It is an appeal from the judgment of the High Court of Madhya Pradesh convicting the appellant under Section 302, IPC and sentencing him to imprisonment for life. By the same judgment the High Court convicted Ganesh and Damrulal under Section 323, IPC and imposed a sentence of Rs 50 each. The aforesaid three persons were tried for the murder of one Bucha.
Facts of the case:
On May 4, 1968, Damrulal went to the house of Bucha while he was supervising foundation-digging near his house. Damrulal warned the deceased to abstain from using bricks belonging to him. Bucha replied that he was using his own bricks. Then there was an exchange of hot words between them. Thereafter Damrulal left the place angrily after giving a warning to Bucha that he would soon settle the score.
The work came to a stop at about 9 a. m., and the labourers left the place. While the deceased was taking his meal in the verandah of his house, Damrulal, Ganesh and the appellant along with their brother Har Charan arrived there. Ganesh exhorted his brother Har Charan to catch hold of Bucha and kill him. Bucha was dragged out of his house up to a nearby neem tree. There he was given a beating by fists and kicks by the appellant and his three brothers. Bucha contrived to extricate himself from their grip and picked up a Khutai lying nearby. He gave three blows on the head of Har Charan with the Khutai. Har Charan fell down on the ground and became unconscious. Thereafter the appellant and his remaining two brothers, Ganesh and Damrulal, caught hold of Bucha. The appellant snatched the Khutai from the hand of Bucha and gave two or three blows on his head. Bucha fell down on the ground and became unconscious. The appellant, Ganesh and Damrulal carried away Har Charan in a cart and lodged a report with the police. Kanhaiyalal PW6, lodged the F. I. R. about the incident in the Police Station, Prithvipur. Bucha died soon afterwards.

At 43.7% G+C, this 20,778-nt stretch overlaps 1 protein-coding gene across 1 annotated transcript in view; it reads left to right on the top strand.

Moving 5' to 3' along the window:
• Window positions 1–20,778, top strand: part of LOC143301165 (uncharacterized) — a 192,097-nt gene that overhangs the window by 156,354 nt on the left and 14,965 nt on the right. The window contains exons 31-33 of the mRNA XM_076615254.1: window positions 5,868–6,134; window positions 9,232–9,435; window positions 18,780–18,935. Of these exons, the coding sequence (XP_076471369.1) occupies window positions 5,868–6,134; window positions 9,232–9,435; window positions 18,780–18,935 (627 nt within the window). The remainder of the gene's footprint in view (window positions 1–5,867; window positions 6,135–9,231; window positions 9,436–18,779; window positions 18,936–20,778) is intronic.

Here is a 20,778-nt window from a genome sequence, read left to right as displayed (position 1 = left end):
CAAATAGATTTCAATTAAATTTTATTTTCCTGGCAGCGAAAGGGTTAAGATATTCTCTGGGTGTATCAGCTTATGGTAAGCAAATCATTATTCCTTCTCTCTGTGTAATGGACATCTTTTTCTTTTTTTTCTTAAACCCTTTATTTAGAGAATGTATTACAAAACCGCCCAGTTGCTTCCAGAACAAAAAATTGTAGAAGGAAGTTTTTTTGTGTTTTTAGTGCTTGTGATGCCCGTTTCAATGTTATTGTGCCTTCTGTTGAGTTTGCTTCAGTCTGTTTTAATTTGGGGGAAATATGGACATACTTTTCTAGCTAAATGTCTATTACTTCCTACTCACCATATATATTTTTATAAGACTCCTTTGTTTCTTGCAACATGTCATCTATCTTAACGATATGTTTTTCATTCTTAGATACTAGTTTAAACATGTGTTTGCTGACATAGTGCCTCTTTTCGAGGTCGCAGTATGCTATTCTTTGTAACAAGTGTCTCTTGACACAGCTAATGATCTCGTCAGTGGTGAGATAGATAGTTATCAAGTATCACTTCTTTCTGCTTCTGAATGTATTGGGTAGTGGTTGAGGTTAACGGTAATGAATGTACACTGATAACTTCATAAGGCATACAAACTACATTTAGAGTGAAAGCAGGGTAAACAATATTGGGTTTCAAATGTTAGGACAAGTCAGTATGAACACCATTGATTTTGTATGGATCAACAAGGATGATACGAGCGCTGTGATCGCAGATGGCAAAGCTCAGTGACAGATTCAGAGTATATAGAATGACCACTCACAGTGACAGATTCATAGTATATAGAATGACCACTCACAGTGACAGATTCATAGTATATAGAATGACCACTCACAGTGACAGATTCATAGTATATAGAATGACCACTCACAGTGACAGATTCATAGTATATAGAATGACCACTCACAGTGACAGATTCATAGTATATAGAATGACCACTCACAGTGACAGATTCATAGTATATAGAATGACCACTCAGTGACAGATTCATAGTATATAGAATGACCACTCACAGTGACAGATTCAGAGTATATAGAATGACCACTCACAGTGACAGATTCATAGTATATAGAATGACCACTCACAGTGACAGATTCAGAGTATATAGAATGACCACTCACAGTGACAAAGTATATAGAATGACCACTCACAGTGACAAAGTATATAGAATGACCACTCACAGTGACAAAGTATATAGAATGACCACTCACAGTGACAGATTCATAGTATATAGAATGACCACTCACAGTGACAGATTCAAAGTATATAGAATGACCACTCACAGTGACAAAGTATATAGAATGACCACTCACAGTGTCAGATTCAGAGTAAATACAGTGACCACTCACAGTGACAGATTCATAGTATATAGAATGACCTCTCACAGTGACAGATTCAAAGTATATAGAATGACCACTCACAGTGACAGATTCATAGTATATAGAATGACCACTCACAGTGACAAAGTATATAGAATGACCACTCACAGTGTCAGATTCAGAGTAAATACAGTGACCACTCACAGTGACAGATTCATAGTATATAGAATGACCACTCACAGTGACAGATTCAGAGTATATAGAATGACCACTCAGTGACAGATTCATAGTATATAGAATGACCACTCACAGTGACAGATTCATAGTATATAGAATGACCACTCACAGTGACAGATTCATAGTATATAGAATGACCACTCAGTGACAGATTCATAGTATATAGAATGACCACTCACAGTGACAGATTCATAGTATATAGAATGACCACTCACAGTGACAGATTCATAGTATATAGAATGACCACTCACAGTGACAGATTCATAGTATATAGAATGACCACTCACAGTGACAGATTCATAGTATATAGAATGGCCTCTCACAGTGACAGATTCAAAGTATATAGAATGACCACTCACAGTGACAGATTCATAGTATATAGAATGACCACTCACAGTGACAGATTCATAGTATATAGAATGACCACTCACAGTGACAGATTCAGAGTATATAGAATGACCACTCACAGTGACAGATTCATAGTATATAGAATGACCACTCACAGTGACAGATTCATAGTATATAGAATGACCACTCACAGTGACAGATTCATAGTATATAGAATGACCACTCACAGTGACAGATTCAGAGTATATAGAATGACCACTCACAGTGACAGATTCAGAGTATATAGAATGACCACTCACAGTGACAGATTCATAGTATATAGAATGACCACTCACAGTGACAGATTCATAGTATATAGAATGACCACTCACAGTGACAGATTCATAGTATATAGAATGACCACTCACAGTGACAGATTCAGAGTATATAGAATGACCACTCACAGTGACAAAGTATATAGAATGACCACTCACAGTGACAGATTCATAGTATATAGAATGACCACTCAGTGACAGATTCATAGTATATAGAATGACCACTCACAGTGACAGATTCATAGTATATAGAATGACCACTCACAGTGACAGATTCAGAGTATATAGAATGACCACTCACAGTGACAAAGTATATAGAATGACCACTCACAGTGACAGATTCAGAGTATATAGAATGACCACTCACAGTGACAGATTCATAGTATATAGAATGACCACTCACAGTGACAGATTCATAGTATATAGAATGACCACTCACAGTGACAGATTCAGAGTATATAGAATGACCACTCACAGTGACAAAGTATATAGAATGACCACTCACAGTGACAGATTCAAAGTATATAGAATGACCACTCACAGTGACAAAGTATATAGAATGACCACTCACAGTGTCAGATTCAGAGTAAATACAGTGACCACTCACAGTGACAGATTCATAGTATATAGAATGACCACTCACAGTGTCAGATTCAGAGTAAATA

The Sessions Court